El Pomar Gives New Life to HOPE

Site of Project HOPE Teen Center

Site of Project HOPE Teen Center

Lori Hammer, Project HOPE director in Lamar, has received confirmation from the El Pomar Foundation of a $100,000 grant for funding into the 2014-2015 school year.  “I received a phone call telling us we had been awarded the donation, and the recent confirmation made it official,” she explained.  The funding announcement comes just in time, as a previous JAG grant will have run its four-year course this September.  Hammer had said earlier that the JAG grant was a one-time event and could not be renewed to help fund school activities and pay for staff salaries.  She added that El appeared to be on board with the HOPE Center at the school, implying that additional funding for projects would be available, and the philanthropic organization would help Project HOPE seek out additional funding venues.

Carla Warman, from Prowers Soil Conservation District and Natural Resources Conservation District, awarded a plaque to Hammer, honoring the neighborhood Garden of HOPE which was planted at Lincoln School last year.  The Garden was recognized as the Earth Team’s Volunteer Award for its contribution to the community.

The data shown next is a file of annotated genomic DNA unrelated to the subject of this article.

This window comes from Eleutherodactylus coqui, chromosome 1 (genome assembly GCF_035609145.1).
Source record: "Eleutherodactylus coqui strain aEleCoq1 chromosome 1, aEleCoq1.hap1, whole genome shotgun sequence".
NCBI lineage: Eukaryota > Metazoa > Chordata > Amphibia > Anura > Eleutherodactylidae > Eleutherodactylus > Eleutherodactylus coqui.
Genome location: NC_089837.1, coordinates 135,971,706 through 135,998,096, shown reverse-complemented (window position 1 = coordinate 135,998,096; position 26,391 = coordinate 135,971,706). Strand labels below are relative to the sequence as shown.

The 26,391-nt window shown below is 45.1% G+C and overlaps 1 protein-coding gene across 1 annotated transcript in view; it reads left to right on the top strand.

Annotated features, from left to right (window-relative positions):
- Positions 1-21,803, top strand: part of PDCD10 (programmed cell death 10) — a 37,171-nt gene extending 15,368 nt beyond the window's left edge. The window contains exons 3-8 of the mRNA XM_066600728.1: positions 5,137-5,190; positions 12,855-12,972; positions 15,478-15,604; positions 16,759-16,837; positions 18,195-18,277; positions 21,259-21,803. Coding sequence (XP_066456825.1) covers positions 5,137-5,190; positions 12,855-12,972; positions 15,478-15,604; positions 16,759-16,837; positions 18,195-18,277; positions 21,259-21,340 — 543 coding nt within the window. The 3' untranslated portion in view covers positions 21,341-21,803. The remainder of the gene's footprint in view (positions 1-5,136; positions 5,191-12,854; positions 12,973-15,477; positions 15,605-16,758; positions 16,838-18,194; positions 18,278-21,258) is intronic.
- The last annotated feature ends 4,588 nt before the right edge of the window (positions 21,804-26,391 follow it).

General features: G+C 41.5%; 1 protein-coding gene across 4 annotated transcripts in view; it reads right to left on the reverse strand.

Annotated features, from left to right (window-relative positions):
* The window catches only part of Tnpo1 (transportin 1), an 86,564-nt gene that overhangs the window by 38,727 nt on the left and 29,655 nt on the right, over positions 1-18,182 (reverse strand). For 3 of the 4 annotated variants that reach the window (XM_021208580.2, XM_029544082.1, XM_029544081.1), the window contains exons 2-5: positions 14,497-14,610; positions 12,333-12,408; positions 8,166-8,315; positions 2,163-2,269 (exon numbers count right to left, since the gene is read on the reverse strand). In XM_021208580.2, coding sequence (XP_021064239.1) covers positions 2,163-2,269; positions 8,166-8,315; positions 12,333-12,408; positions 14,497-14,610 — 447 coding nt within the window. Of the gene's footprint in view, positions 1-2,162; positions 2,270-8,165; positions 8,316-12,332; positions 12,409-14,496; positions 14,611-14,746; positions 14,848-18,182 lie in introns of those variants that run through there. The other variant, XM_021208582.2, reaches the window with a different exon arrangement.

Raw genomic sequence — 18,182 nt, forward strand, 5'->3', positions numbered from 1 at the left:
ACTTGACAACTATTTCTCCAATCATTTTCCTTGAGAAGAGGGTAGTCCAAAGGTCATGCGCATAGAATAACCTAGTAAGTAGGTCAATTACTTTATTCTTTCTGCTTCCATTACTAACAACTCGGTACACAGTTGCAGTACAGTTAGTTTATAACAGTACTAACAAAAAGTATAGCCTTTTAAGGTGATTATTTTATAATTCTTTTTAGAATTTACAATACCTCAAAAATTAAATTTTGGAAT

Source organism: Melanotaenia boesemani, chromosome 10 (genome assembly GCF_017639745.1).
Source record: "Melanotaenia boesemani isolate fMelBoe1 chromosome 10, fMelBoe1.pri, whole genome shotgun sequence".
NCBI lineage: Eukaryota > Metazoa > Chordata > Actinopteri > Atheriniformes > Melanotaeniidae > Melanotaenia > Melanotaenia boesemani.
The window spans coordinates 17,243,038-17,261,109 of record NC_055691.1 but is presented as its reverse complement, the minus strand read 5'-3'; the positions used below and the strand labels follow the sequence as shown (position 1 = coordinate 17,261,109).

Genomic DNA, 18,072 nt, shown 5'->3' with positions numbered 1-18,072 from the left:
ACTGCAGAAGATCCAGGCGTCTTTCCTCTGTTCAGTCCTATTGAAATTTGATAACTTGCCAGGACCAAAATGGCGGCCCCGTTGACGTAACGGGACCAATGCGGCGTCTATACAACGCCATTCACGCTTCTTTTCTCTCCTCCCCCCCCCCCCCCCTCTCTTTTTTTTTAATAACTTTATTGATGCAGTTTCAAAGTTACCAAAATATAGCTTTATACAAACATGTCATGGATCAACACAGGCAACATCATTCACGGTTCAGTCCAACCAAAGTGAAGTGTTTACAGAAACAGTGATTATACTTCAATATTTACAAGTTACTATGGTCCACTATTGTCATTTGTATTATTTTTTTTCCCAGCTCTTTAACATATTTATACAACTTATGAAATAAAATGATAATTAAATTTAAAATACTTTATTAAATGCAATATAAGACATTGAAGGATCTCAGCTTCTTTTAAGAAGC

Hammer will attend the three days Southeast Colorado Rural Philanthropy Day Event in Trinidad, September 24-26.  She said ten youngsters from the HOPE Center will be on hand Thursday for their portion of the presentation to the organizers.  The Young HOPE meetings are scheduled for the second Monday of the month, beginning in September and guests are being sought to address the students on various topics.  The annual chili supper and silent auction will be held on Friday, November 7 at Lincoln School between 5:30pm and 7:30pm.

A new project at the school this year will feature bicycles and bike repair classes.  The Lamar Parks and Recreation Department, working with the Lamar Police Department and Project HOPE, are donating all unclaimed bicycles to the school.  Students are being supplied with all the necessary tools from LiveWell Prowers County, and volunteers will help repair and teach the students how to repair their own bikes.  Emily Nieschburg of LiveWell Prowers County noted, “There isn’t any local bike repair shop in our area, so when a bike breaks, it usually just gets tossed away or left in the garage.”  This new project will allow students to paint and repair discarded and donated bikes which are currently being stored at Lincoln.  The bike repair project will be geared to students in the upper elementary school grades.

The next Coalition meeting will be Monday, September 15 at Noon at Lincoln School.

By Russ Baldwin

Brought to you by: Colorado East Bank & Trust

Brought to you by: Colorado East Bank & Trust

Filed Under: BusinesscommunityEducationEntertainmentEventsFeaturedHealthLamarRecreationSchoolSportsThe Journal AlertYouth


About the Author:

RSSComments (0)

Trackback URL

Comments are closed.